Outside the church buildings stand two stone crosses. The larger of the two is 3.7 metres (more than 12 ft) tall and upon one face, a carved interlace pattern threads its way towards the top of the column. There, suspended upon a stone disc at the intersection of the cross’s arms, hangs the body of Christ, sculpted with great tenderness. He looks wearily towards the west, the waves and the salt-lashed wind. This is a powerful religious icon, but it’s also an individual artistic statement. Etched into the stone at the base of the cross is a Latin inscription that identifies its maker: ‘Mael-Sechlainn Ó Cuinn, mason, made this cross’.
We know little about the nomadic sculptors of western Scotland in the late 15th century, when this was carved. But we do know that Mael-Sechlainn Ó Cuinn was Irish, one of a family of craftsmen who originally settled on Iona. For generations they plied their trade, sculpting effigies and stone crosses. Gaelic aristocrats employed them to commemorate their lives, and the reputation of the Ó Cuinn spread across the Western Isles.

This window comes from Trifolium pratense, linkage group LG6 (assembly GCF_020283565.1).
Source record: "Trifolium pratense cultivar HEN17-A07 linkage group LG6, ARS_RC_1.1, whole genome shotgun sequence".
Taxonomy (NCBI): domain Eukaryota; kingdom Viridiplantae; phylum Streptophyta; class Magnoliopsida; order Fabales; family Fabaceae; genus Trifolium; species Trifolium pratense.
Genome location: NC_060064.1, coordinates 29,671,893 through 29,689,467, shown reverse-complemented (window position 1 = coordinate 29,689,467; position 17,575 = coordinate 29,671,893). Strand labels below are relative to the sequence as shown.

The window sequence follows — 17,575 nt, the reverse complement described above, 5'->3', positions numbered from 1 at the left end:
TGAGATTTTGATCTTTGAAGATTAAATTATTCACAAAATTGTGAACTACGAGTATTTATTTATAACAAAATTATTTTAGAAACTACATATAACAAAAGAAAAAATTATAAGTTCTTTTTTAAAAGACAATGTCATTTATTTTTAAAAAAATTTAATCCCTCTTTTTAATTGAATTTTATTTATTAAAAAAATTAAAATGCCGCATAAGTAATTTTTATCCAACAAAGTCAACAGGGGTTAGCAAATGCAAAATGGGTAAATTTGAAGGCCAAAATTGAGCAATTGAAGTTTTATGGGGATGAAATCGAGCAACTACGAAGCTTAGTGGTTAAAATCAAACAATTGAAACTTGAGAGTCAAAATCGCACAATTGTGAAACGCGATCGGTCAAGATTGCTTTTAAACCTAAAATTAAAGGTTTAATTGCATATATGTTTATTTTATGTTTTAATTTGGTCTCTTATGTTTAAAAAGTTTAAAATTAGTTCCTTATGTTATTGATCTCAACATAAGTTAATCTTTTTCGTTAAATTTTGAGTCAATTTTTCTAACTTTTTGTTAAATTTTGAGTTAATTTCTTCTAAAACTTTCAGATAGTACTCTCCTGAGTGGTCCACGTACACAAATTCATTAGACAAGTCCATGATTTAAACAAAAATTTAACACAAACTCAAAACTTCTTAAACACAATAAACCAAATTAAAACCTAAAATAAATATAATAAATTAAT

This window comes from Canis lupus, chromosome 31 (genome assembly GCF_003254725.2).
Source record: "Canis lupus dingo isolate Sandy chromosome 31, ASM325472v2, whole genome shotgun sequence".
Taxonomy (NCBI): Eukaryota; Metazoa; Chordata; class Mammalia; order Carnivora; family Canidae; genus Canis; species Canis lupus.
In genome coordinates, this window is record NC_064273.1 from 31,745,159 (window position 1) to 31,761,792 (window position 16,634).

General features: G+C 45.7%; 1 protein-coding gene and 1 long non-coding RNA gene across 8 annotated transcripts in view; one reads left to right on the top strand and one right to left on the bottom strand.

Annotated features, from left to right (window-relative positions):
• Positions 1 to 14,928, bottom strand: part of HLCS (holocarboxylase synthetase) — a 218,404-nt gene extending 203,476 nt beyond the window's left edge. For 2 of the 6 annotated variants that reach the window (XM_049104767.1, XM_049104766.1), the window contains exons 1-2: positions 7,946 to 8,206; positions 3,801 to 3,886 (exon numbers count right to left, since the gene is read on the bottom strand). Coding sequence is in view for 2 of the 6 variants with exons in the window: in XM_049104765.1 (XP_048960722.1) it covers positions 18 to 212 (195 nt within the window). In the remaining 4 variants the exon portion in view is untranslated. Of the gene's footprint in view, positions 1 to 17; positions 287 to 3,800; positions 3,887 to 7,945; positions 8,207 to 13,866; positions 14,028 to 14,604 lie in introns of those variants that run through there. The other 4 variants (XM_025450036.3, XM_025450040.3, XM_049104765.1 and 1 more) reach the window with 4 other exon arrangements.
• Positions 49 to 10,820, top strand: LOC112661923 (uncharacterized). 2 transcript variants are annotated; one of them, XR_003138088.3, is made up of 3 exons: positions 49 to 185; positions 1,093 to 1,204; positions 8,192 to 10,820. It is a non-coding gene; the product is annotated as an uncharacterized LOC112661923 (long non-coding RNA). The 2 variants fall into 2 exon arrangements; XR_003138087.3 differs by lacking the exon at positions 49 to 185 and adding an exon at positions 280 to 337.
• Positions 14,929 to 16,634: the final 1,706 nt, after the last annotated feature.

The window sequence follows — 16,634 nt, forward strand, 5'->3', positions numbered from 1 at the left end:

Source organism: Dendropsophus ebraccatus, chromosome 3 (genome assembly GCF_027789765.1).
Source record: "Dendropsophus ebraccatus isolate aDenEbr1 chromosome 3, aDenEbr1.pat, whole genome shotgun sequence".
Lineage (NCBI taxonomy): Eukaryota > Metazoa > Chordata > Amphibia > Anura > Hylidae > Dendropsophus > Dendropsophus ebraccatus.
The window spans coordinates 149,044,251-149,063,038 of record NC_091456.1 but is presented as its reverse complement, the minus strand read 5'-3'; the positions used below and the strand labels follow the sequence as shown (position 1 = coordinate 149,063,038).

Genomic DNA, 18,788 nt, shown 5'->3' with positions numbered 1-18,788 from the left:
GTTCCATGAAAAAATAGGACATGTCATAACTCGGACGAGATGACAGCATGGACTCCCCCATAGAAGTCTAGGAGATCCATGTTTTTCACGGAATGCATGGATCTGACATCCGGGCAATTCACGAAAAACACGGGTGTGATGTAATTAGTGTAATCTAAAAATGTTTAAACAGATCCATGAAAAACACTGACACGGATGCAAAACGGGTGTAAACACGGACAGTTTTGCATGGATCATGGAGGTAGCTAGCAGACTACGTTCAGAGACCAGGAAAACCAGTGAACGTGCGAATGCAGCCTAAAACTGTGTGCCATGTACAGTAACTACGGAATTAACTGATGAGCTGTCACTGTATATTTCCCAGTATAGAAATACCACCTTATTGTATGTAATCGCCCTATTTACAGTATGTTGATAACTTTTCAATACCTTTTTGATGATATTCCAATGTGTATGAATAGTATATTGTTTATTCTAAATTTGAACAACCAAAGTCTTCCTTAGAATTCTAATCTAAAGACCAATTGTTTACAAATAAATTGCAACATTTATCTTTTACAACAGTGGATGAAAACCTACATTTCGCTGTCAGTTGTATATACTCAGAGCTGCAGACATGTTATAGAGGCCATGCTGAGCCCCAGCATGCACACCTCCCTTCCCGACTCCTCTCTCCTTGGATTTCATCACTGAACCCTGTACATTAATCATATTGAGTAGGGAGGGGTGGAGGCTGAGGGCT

I was born in Scotland, and I have painted since I was four years old. Most of my lessons were learned from my father, a painter before me. If Mael-Sechlainn was anything like me, he would certainly have watched his dad at work and been delighted by the faces and patterns, beasts and birds that emerged each day from the hewn stone. In a corner of the workshop, out from under his father’s feet, he probably chiselled his own efforts upon cast-off fragments, badgering him for stubs of charcoal to draw with. It’s how I learned, as a boy. Eventually Mael-Sechlainn grew up to become a master craftsman, presiding over a workshop on Iona. He used his hands every day, practised his skills, was fulfilled and frustrated by his craft. He was an artist.